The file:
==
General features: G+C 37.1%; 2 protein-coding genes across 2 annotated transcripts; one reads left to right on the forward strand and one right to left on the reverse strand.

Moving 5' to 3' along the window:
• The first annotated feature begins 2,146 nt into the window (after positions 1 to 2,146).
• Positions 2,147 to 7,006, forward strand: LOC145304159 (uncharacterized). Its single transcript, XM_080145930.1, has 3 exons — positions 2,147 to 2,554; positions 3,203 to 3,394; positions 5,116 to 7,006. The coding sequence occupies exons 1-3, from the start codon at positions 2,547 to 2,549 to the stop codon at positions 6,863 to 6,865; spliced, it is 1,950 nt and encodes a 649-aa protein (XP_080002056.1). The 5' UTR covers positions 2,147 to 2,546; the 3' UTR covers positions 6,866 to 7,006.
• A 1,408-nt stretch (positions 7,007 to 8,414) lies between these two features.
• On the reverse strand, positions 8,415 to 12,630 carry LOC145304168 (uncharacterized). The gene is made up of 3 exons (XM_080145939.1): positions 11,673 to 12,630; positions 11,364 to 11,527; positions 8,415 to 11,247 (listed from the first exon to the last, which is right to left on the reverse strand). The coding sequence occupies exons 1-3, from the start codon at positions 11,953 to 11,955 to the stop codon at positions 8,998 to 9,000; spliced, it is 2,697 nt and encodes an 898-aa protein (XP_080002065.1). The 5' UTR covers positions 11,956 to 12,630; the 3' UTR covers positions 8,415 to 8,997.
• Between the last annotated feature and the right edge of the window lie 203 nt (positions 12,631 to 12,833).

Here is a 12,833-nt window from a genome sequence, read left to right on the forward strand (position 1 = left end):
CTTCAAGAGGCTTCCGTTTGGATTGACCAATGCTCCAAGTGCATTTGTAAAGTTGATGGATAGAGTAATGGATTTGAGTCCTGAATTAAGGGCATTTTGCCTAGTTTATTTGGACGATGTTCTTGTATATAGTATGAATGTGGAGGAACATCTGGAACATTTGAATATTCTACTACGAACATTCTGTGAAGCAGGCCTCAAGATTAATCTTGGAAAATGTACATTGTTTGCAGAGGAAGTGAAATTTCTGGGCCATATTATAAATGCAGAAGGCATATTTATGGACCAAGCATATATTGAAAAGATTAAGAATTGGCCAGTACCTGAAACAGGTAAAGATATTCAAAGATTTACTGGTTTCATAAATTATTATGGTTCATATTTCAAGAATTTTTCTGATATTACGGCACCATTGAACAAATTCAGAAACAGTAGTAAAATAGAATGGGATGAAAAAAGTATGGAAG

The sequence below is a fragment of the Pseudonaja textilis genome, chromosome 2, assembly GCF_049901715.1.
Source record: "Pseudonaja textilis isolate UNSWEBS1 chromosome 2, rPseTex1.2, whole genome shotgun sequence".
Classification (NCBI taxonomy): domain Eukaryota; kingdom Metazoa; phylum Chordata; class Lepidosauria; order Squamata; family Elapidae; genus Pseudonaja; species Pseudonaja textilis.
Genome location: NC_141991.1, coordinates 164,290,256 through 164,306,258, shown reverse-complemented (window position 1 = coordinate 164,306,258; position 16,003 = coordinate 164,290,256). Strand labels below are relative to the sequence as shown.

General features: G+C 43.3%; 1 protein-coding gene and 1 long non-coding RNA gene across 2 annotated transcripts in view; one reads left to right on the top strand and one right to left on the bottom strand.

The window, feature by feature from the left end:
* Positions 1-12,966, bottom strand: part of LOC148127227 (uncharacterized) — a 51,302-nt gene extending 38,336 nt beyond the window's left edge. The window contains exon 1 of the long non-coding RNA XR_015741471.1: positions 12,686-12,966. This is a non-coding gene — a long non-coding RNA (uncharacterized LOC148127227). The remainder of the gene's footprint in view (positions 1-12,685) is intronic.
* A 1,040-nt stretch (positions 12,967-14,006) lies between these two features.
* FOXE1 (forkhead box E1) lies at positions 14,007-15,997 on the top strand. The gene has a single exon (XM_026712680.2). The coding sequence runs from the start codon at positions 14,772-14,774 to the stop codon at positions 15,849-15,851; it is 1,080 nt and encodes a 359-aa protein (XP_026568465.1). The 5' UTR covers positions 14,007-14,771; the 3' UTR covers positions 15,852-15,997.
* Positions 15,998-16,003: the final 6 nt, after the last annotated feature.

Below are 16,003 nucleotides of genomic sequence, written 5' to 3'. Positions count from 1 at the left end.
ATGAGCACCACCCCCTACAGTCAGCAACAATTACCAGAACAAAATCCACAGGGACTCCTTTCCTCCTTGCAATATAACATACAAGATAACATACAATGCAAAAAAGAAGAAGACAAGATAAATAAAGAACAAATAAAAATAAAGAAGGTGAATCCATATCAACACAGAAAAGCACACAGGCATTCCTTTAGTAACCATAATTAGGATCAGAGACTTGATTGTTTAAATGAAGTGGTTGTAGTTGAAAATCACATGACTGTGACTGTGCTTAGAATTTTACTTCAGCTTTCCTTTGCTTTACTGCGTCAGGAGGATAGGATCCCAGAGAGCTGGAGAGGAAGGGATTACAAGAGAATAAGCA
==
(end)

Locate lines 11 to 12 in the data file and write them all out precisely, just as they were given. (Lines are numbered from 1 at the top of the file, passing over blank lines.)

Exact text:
Source record: "Pseudonaja textilis isolate UNSWEBS1 chromosome 2, rPseTex1.2, whole genome shotgun sequence".
Classification (NCBI taxonomy): domain Eukaryota; kingdom Metazoa; phylum Chordata; class Lepidosauria; order Squamata; family Elapidae; genus Pseudonaja; species Pseudonaja textilis.